I forgot about the test altogether after a few days, until I received an email with my results. I had no idea what to expect, but the two-page PDF file that BIOHM sent me was sort of…underwhelming. It had a pie chart showing a breakdown of the basic classes of bacteria that were living in my gut, and another that showed the basic classes of fungi that were living in my gut. Below that, things got a bit more specific, listing the individual bacterial and fungal species that were in my microbiome.
Next to the information about my gut were charts on what has been found in people with “normal” guts. Weirdly, mine looked very, very different from this group of bacterially balanced folks. (Try these 5 ridiculously easy ways to improve your gut bacteria.)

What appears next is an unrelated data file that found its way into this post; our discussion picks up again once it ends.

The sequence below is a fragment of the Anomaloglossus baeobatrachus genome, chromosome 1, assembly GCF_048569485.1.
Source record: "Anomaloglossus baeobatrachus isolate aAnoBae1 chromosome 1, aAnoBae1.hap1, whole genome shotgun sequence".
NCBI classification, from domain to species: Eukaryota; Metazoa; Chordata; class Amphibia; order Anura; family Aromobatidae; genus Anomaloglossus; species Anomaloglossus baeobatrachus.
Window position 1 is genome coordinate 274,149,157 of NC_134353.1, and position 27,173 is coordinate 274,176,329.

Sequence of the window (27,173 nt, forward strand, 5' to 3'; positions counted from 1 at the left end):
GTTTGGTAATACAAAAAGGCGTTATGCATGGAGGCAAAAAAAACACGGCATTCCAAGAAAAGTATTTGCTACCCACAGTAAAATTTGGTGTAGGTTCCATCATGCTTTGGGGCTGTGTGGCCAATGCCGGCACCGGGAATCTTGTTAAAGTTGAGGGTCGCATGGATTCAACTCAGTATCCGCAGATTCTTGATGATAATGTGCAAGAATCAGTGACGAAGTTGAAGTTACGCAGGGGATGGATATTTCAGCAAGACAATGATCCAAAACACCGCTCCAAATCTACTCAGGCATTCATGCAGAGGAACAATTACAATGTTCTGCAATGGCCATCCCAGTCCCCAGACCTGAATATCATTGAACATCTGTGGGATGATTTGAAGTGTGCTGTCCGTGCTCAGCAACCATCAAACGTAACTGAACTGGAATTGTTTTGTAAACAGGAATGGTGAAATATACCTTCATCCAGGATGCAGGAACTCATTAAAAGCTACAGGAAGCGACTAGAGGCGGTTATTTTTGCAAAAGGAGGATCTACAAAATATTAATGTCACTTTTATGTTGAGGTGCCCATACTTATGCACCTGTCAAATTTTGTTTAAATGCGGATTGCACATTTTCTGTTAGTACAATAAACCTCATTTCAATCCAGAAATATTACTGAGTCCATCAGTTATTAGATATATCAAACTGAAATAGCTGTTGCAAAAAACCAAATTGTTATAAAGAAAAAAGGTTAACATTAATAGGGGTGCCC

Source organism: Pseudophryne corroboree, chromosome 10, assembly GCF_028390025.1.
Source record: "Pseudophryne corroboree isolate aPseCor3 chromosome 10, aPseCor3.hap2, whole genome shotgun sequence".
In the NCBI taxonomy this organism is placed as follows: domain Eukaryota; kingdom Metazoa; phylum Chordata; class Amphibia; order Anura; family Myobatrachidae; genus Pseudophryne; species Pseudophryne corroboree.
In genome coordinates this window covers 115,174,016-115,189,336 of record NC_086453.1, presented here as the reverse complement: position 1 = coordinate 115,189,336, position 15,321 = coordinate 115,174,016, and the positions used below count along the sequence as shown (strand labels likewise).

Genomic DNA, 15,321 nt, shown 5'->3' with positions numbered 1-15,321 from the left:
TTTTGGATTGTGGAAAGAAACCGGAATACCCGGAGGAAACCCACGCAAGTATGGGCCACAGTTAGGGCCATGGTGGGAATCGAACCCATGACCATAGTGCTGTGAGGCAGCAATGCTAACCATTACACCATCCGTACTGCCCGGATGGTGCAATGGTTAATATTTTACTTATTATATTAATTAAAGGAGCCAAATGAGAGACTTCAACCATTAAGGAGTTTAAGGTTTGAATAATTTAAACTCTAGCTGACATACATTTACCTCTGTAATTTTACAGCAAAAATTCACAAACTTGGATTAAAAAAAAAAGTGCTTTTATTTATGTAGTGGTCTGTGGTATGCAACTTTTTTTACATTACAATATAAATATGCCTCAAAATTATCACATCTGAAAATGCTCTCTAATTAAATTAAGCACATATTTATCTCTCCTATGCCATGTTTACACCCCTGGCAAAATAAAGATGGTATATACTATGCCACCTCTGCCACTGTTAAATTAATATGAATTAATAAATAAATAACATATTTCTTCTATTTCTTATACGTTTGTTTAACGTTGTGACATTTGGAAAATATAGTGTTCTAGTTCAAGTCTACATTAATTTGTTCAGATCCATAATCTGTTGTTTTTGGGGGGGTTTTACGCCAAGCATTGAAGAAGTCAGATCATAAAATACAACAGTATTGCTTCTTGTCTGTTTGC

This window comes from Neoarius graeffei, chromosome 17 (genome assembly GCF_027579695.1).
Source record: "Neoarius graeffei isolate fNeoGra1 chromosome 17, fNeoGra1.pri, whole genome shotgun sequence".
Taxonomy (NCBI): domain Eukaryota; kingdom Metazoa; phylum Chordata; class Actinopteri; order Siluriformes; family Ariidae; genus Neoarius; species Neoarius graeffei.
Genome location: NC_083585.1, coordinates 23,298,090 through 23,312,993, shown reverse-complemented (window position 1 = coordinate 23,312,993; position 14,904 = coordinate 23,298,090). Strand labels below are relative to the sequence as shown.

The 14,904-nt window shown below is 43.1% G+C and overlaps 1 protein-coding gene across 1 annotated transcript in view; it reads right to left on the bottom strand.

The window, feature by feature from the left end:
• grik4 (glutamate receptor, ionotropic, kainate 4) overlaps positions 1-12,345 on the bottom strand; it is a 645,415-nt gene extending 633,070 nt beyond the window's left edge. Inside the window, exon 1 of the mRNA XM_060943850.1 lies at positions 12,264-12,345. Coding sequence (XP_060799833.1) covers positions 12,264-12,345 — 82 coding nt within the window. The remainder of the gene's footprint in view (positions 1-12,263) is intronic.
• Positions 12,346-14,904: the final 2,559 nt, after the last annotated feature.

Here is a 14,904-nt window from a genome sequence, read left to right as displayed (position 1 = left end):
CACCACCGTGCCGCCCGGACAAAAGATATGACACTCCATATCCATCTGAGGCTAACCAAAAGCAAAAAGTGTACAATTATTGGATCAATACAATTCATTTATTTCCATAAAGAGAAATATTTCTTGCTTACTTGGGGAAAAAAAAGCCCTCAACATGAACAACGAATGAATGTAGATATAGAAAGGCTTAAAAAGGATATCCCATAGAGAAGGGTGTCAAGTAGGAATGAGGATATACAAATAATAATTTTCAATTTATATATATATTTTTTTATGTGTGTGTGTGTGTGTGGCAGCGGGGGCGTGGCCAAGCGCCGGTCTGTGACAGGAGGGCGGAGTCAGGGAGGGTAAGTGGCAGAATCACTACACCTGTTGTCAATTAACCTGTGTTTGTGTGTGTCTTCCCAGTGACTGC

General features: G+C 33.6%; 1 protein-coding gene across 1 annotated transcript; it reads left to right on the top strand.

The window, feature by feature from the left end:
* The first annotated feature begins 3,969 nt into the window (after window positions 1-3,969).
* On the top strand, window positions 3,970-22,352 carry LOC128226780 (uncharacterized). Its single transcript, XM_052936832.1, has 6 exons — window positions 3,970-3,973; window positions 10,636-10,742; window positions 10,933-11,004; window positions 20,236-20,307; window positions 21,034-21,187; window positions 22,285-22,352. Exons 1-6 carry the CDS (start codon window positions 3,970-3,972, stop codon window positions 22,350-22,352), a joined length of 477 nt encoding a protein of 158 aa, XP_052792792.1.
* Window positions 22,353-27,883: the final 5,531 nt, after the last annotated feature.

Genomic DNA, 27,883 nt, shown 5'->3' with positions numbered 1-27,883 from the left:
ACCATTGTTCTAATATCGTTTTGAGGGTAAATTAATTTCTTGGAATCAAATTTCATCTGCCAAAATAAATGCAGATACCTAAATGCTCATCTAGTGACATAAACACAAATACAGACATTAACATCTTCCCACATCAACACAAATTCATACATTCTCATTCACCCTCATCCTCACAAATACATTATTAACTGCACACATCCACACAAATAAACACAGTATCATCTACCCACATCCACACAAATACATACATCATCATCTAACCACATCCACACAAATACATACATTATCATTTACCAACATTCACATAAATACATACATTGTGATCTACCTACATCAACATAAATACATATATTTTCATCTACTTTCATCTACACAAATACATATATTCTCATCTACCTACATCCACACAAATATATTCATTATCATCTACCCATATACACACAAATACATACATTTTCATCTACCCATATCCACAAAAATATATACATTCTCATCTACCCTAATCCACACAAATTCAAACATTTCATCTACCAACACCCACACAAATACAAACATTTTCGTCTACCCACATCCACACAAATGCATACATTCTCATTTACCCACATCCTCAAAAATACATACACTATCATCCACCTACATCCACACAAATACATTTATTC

Usually, I would have been alarmed by this. But I was mostly just confused. Because even though the analysis gave me a big list of all the bugs in my belly, it didn’t tell me what any of this actually meant for my health. After all, what good is it knowing that I have way more proteobacteria and zygomycota (a type of fungus) in my gut than other people if I don’t know what proteobacteria or zygomycota are, or the roles that they play in the body?
So I hopped on the phone with Dr. Ghannoum, hoping to sort everything out. But I wasn’t able to get the detailed information that I was looking for. Not because he wouldn’t tell me, but because experts just don’t know. “At the moment, we don’t have the science to say that a certain organism is associated with a certain symptom,” he said.